Thursday, February 09, 2012

Great acting brings Mamet's words to life in 'Glengarry'

Following an award-winning 2007 production of “Glengarry Glen Ross,” M&D Productions is taking another crack at David Mamet’s play with the same director, Dennis O’Neil, and largely the same cast.

“The reason we want to do it again is because we want to do it at our [Your Theatre] space,” Mark DeLancey, the executive director of M&D, said. Their 2007 production was done at the less intimate stage at the Eastern Slope Inn Playhouse.

This new production, which opens Feb. 9 and is running Thursday through Saturday for the next three weeks, takes advantage of the intimacy of the theater to help create the claustrophobic atmosphere of Mamet’s look at the dark side of real estate salesmen.

The new production also adds the opening scene that Mamet wrote for the 1992 film that wasn’t in the original play. This scene, the film’s most famous and oft-referenced, featured Alec Baldwin as a big shot brought in by the unseen owners of the shady real estate office to motivate the salesmen. He presents them with a cruel sales contest, the losers of which are rewarded with a pink slip.

In writing the screen version of the play it was as if Mamet saw a way to improve his own show. It is a heck of an opening scene that helps clarify everything that follows. It ups the stakes for the characters and gives the reason for their desperation. Director O’Neil takes on the Baldwin role himself and delivers the iconic monologue with vigor.

Mamet’s dialogue is laden with profanity, but it is also very sharp and observant of human nature, particularly the way men interact. He writes the way everyone wishes they could speak. Those clever things you think of saying hours after a conversation, Mamet has his characters think of in the moment.

The characters of “Glengarry Glen Ross” are more akin to con artists than real estate agents. They present the land they sell as the American dream, but the land is rotten and so is the dream. The way Ricky Roma (Kevin O’Neil) manipulates a possible client (Dan Phelps) is slimy and deplorable and yet, at the same time, you see the tremendous pressure put on these men as personified by the character Shelly Levene (Ken Martin).

Levene, a former hot-shot salesman, hasn’t had a sale in months and holds onto past glories to justify his existence. In the first scene following the prologue he desperately begs office manager John Williamson (Tom O’Reilly) for some good leads. Martin does fine work portraying a man who is barely holding onto his dignity.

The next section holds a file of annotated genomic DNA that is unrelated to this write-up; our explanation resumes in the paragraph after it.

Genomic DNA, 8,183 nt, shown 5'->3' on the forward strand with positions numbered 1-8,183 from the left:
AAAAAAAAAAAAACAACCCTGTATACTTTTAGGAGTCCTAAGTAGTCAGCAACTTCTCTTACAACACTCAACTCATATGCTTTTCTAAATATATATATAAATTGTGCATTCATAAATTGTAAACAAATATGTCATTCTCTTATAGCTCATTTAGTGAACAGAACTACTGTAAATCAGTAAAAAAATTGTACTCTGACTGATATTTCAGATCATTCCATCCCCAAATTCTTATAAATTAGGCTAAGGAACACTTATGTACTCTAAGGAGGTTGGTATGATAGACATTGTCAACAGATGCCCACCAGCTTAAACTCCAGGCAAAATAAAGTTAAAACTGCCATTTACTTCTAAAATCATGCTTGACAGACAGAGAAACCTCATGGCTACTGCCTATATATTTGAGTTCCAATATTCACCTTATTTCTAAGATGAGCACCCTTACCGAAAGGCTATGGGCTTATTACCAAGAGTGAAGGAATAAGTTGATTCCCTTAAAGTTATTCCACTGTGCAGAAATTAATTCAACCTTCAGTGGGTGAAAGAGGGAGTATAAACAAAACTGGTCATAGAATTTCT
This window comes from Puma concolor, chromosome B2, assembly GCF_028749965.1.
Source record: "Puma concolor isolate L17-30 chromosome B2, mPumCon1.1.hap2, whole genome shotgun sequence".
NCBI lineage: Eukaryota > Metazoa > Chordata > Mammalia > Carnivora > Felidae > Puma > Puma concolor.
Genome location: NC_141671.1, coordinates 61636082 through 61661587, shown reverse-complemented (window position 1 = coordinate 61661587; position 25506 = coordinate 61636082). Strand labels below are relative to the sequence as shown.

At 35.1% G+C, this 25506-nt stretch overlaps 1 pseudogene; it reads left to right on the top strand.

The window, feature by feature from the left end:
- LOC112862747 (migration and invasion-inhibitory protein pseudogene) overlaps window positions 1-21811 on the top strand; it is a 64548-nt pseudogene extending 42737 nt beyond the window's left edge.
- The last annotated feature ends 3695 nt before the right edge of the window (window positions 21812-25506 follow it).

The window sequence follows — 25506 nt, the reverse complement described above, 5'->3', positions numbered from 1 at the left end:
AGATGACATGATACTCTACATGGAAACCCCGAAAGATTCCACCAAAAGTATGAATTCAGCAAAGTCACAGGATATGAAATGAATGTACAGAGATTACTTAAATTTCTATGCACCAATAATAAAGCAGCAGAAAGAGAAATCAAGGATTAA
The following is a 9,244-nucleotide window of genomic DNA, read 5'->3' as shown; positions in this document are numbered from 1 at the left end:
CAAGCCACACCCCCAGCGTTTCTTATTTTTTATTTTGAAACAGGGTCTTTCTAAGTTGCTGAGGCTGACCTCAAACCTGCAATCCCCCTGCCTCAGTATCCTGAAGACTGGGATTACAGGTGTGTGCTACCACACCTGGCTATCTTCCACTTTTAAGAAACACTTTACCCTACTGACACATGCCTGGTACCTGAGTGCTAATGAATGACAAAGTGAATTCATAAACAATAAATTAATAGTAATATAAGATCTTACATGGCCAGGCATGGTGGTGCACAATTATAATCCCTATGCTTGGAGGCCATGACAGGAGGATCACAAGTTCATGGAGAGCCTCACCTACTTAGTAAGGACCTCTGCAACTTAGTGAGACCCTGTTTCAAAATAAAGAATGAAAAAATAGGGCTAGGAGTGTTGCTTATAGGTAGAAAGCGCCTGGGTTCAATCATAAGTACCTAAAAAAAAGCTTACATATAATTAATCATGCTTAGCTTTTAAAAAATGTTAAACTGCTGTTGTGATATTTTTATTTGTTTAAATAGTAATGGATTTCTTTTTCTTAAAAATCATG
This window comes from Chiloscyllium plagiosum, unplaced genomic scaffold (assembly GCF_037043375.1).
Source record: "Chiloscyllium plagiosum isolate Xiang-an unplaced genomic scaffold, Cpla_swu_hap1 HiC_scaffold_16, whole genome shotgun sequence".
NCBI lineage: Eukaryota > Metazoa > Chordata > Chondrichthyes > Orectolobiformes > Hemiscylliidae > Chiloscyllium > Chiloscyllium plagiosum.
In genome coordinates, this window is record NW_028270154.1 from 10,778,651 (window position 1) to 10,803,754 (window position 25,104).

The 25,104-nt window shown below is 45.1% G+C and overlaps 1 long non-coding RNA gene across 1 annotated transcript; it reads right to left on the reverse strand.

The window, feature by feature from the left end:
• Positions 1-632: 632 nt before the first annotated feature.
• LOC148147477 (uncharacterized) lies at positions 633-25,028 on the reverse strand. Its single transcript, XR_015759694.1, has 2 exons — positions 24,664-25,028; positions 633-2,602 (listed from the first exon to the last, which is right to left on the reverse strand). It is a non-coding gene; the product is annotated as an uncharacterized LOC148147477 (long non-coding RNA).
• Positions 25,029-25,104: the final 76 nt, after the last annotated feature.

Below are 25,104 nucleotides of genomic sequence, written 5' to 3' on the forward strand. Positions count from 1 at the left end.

The structure of the show is interesting, too. The first act is broken up into three separate scenes each with two men interacting. Each scene is forcefully driven by one of the actors, with the other taking a reactive role.

This give-and-take dynamic is most amusing in the scene between Scott Katrycz as the loud- mouth schemer Dave Moss and Andrew Brosnan as the mousy George Aaronow. Aaronow can barely get a word in, but Moss keeps saying “You’re right!” more or less to his own statements. The scene takes an unexpected dark turn that Katrycz and Brosnan play nicely.

The second act of the show shifts to an office setting and becomes an ensemble piece that pays off on everything set up in the previous one-on-one scenes. There’s very often two or three conversations going on at once and the dense overlapping dialogue is performed with precision by the entire cast.

Set designer Deborah Jasien, once again, creates not one, but two, impressive sets. Act one has a rotating Chinese restaurant set that spins around between scenes to reveal the next pair of actors. When the curtain comes up for act two, the restaurant is gone and an entirely believable office set is in its place.

Since director O’Neil and his cast are returning to this material, it is clear they’re very comfortable with it. There are complex shifts in tones going on here, but the show always feels focused and well paced. It is testament to the caliber of Mamet’s writing that suspense is created through dialogue alone. These actors match that writing and create characters that we both detest and empathize with at the same time.

For more information or tickets call the box office at 662-7591.

No comments: